Care

Four digital care planning buzzwords decoded… and why they should matter to you

Four digital care planning buzzwords decoded… and why they should matter to you

Are you tying yourself up in knots and completely confused by digital care planning options? Are you tired of all the jargon that seems to go with it? If find your head in the clouds when people talk about cloud-based software or like the sound of ‘real time’ but not sure you know what it means?  Then read on. 

Collaboration for Better Care on the South Coast

Collaboration for Better Care on the South Coast

The care industry faces challenges that are complex and bigger than any one organisation.  Collaboration amongst stakeholders is key to better outcomes for the industry as a whole - developing better care for older people, a better work environment for care professionals and a more rewarding business for owners of care service providers.  We’re very proud to have been selected to work with industry stakeholders at the Digital Catapult Brighton and IoTUK Care Clinic event last Friday, 16 September.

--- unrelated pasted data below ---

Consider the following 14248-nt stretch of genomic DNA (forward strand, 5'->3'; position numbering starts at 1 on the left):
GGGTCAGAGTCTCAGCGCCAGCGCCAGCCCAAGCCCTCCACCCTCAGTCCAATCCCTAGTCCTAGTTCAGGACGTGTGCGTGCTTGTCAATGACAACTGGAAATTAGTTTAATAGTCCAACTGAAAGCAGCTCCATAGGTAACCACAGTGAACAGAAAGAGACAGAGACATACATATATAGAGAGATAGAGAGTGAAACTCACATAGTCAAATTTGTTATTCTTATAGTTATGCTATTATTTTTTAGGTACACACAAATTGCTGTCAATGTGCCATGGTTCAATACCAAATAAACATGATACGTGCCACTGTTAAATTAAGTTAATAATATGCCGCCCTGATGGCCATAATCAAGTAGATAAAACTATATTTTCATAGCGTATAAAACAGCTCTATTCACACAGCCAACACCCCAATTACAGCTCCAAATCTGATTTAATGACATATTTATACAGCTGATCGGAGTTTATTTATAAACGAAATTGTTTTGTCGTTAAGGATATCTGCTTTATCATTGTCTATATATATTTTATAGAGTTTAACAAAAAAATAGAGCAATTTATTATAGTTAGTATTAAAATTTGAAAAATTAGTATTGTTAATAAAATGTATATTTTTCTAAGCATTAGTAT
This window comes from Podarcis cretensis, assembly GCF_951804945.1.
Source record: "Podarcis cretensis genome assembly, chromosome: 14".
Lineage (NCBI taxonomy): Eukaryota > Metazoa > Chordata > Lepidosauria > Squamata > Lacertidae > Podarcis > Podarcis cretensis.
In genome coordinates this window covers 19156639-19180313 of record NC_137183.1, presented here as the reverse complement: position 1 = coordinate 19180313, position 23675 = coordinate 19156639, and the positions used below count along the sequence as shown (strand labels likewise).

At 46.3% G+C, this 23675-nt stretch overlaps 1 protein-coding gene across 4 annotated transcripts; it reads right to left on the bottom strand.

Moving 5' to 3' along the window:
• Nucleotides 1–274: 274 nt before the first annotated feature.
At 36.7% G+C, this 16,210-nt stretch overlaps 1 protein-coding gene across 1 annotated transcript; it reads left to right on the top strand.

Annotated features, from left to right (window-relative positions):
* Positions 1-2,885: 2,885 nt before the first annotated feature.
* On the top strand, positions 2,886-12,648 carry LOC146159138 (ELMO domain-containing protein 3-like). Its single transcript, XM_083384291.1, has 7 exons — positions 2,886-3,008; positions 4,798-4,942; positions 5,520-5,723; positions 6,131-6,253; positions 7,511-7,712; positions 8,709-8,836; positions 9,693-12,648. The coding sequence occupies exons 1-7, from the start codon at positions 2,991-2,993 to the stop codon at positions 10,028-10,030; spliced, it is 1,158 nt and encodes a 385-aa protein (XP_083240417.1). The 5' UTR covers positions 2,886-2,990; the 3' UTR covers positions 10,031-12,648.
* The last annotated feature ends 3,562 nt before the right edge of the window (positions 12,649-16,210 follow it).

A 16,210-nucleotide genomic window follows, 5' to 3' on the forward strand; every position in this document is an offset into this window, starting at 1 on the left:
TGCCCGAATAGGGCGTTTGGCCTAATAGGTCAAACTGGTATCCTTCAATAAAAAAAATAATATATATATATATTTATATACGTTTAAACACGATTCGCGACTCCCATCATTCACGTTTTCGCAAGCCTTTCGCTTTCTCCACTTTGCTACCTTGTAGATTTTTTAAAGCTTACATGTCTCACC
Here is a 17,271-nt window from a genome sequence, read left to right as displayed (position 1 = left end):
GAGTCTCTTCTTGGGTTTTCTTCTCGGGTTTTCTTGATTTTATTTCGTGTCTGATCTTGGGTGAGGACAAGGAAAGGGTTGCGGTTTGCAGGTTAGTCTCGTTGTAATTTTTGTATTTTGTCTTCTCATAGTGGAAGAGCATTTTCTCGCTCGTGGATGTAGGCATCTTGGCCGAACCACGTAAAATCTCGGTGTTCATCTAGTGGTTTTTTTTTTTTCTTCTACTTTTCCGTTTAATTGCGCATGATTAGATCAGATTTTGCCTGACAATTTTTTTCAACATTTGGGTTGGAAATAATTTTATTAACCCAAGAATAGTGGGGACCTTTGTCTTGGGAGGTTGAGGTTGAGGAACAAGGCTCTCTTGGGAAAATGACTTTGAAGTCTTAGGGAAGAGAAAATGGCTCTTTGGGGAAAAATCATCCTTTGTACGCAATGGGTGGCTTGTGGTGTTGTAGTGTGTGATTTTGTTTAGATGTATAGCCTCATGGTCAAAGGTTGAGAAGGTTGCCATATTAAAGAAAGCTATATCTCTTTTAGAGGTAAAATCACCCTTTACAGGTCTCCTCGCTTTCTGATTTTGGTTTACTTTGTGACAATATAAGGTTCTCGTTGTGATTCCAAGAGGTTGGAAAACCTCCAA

Digital Confidence is necessary in care homes, not Computer literacy

Digital Confidence is necessary in care homes, not Computer literacy

The UK is a smartphone society. More than 7 out of every 10 adults own a smartphone. For many people, a smartphone is the first thing they touch in the morning and the last thing they touch at night. Smartphones are the digital equivalent of a Swiss Army knife as they have subtly replaced the alarm clock, flashlight, stopwatch, calculator, voice recorder, camera, scanner, newspapers, books, maps, GPS devices and dozens of other everyday items in our lives.

Fixing the broken system of elderly care - a new way of thinking about ageing is needed to come up with innovative solutions for the future

Fixing the broken system of elderly care - a new way of thinking about ageing is needed to come up with innovative solutions for the future

New developments in our understanding of the biological determinants of ageing and better healthcare are behind the growing life expectancy (80 now from 40 a century ago). But socially and culturally we have not kept pace with what this will mean in our ageing society of the future. What do longer life spans mean for the way we organise our societies? How can people best prepare themselves for living considerably longer?